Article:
Rather than making two separate post, I'll just include both here. Aetogate and DINO are in the news again today. Its sad when there are two controversies taking place at the same time. Sometimes the results and responses (or lack there of!) are even more depressing.
The Albuquerque Journal reports "Ethics Panelist Calls Museum Flap Baseless" (you have to watch a short commercial to read the article) after the State Cultural Affairs chief Stuart Ashman called for a review of the charges brought against Lucas and company. However, the invited two "outside guest experts" to help with the new inquiry were not impartial. Norman Silberling and New Mexico geologist Orin Anderson were asked to aid in the inquiry. However, "A scholarly library index lists Anderson and Lucas as coauthors of 65 research papers. Silberling and Lucas coauthored five papers. Lucas has dedicated books to both Silberling and Anderson, and, in his Feb. 18 letter (open access .PDF), Silberling described himself as "a professional friend and admirer of Lucas." I have to ask, why did Siberling write a letter three days before the review panel's meeting to state officials declaring Lucas' innocence when he was asked to help with the review? Does that not show his partiality?? Not to mention that the entire tone of his letter is rude, accusatory, and derogatory to young paleontologist and very unprofessional*. I only hope that Stuart Ashman and other state officials will realize the blunder that including these two partial parties has caused and will conduct a open, and impartial review on the matter.
*"It’s difficult to believe that Parker and/or Martz or their associates didn’t prime Naish to initiate his accusatory blog site knowing that all sorts of slanderous, unsubstantiated bile would result. From this, it’s apparent that an interconnected group of mainly young, un or under -employed workers (including both Parker and Martz) has for whatever reasons a strong grudge against Lucas and the NMMNH&S. But that’s just the way it is."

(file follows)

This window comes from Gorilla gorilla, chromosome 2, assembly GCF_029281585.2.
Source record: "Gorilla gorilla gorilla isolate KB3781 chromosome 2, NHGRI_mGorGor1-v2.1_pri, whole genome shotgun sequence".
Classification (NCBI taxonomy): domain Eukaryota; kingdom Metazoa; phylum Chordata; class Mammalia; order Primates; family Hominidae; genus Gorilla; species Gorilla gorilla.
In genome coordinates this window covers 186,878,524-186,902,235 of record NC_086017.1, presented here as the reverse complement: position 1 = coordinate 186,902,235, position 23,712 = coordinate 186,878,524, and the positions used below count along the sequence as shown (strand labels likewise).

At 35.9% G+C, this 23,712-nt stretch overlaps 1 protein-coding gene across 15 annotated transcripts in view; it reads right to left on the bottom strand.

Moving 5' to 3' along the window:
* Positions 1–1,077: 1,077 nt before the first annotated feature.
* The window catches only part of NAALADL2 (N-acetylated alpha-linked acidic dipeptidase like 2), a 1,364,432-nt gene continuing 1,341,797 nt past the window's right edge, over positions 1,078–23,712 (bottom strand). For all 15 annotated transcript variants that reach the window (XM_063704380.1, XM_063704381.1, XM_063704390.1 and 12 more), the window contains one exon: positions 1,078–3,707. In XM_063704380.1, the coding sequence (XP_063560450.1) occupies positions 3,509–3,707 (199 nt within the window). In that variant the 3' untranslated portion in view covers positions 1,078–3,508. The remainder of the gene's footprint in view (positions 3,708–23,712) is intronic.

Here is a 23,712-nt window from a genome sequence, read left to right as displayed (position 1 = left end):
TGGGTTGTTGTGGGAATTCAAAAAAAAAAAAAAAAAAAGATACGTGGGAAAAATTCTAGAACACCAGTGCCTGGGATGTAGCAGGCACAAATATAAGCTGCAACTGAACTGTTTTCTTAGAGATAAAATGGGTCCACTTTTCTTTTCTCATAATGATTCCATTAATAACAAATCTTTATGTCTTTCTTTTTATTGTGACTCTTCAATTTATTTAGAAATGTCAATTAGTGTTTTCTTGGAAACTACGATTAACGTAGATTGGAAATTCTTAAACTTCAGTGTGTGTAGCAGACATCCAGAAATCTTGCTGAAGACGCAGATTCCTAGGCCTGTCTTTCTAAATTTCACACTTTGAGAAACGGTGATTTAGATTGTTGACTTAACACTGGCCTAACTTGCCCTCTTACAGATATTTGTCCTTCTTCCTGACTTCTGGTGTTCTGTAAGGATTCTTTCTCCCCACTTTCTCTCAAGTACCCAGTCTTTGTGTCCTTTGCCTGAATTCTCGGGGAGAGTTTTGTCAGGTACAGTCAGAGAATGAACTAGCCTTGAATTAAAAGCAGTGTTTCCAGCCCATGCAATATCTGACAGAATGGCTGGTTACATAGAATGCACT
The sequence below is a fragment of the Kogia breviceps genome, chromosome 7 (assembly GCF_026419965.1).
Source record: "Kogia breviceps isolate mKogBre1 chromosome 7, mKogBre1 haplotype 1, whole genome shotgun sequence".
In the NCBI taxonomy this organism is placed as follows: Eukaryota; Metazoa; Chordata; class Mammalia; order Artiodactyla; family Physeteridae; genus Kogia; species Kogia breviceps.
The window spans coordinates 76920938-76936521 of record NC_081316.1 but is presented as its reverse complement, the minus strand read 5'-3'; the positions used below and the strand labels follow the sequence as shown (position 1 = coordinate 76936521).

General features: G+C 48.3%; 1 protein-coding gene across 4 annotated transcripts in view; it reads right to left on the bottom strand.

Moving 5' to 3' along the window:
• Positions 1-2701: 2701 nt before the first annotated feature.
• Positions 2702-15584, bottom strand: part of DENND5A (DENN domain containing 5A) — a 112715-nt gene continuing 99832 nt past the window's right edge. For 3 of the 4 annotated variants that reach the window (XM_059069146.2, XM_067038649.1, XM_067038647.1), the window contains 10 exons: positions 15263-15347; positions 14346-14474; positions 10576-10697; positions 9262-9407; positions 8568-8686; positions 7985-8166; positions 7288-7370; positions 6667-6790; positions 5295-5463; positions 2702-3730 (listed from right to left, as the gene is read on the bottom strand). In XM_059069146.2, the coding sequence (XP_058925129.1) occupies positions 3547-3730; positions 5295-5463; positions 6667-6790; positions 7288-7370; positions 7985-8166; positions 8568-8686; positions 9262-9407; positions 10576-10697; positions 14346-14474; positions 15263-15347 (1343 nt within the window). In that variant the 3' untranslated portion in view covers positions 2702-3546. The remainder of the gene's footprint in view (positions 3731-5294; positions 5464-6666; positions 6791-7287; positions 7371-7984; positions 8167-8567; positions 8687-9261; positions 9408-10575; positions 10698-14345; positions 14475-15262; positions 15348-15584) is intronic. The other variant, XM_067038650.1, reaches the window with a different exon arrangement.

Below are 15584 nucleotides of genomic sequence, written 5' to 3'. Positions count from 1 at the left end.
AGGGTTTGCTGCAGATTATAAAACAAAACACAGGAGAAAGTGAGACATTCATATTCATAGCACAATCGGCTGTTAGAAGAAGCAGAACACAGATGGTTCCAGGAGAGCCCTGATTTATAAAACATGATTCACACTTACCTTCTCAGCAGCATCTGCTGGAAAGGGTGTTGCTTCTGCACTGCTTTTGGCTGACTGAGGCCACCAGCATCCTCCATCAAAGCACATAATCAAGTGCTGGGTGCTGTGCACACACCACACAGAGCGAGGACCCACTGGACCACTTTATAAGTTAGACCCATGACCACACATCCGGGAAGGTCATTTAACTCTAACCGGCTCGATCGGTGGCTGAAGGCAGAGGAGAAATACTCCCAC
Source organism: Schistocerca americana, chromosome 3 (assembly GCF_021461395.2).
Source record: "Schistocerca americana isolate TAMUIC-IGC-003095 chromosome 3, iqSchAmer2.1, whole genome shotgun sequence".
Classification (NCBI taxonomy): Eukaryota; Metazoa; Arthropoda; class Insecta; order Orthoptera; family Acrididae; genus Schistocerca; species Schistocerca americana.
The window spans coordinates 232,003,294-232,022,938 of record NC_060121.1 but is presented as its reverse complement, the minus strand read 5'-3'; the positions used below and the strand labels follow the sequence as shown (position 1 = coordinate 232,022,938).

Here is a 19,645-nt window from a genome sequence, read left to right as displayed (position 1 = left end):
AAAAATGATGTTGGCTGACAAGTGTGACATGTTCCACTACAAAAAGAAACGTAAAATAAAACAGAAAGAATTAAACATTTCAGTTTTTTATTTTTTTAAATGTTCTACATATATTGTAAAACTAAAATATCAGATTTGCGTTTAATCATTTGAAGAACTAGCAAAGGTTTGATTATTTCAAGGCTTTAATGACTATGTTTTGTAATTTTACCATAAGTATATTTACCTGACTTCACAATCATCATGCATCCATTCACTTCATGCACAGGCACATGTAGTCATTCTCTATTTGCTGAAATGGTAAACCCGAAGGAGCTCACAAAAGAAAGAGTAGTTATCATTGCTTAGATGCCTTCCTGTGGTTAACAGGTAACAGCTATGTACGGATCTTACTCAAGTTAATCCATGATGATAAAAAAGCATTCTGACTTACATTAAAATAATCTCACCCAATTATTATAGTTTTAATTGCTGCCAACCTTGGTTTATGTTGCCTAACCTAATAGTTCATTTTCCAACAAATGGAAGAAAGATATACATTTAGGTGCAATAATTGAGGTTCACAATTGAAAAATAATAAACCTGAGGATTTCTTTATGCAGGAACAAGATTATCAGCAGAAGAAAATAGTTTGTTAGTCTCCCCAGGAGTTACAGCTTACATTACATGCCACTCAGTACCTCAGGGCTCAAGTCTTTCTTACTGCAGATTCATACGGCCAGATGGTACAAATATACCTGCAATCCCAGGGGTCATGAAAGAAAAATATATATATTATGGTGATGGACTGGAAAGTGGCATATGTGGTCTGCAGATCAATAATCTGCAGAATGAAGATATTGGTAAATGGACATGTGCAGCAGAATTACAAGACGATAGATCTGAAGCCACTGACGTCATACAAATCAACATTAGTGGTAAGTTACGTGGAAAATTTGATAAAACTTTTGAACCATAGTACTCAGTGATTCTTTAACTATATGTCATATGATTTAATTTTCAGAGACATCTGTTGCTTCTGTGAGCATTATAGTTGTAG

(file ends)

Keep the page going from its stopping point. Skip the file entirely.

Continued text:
My thoughts on the comment in bold above probably does not need words.
**Update** Check out the other latest responses to this story:
Laeleps- Aetogate, continued: Norman Silberling shoots his mouth off
Political cartoon by John Trever for from the Albuquerque Journal (not sure how I missed this):
Adventures in Ethics and Science -How committed are paleontologists to objectivity (in questions of ethical conduct)?
Tetrapod Zoology - an interesting post on traumatic anal intercourse with a pig (just a curious post, it has nothing to do with Aetogate, he assures me).
David Nimkin, The Southwest Director for the National Parks Connservation Association seems to have joined the "pro-job-cuts" bandwagon for DINO. Kurt Repanshek for National Parks Traveler recently contacted the NPCA for a comment regarding these changes in the park and was startled at what he was hearing from Nimkin: “I really am of the opinion that they’re doing a fine job in the face of real significant financial constraints," he said. "I’ve gotten messages saying she (Superintendent Risser) ought to be fired, change the leadership there. On the contrary, I really want to complement their staff for really finding ways to serve all the needs they have, and that’s not always a popular thing.” I know that I am not personally calling for Ms. Risser to be fired or done away with. Quite the contrary. I know these problem go higher than her, reaching into the regional directors office, as the CORE operations changes are is his mission. I only ask her to stand up and do what is right and say 'no' to these changes. I also ask for the park service director to investigate these changes and, if needed, find the additional funds to keep these jobs in place. They are jobs that are very needed.
Mr. Repanshek then contacted park paleontologist Dan Chure for his opinion, which, if you have been keeping up with this story, is not surprising. Dan supports the changes. Odd, since he did not support them in 2002/3. In the end it appears the Mr. Repanshek has been swayed to their side: "Is this a perfect solution? Probably not in the eyes of those who believe the Park Service has a responsibility to conduct a robust, in-house science mission. But when it comes to today's fiscal realities, this just might be the best the agency can do."
Read the entire article here.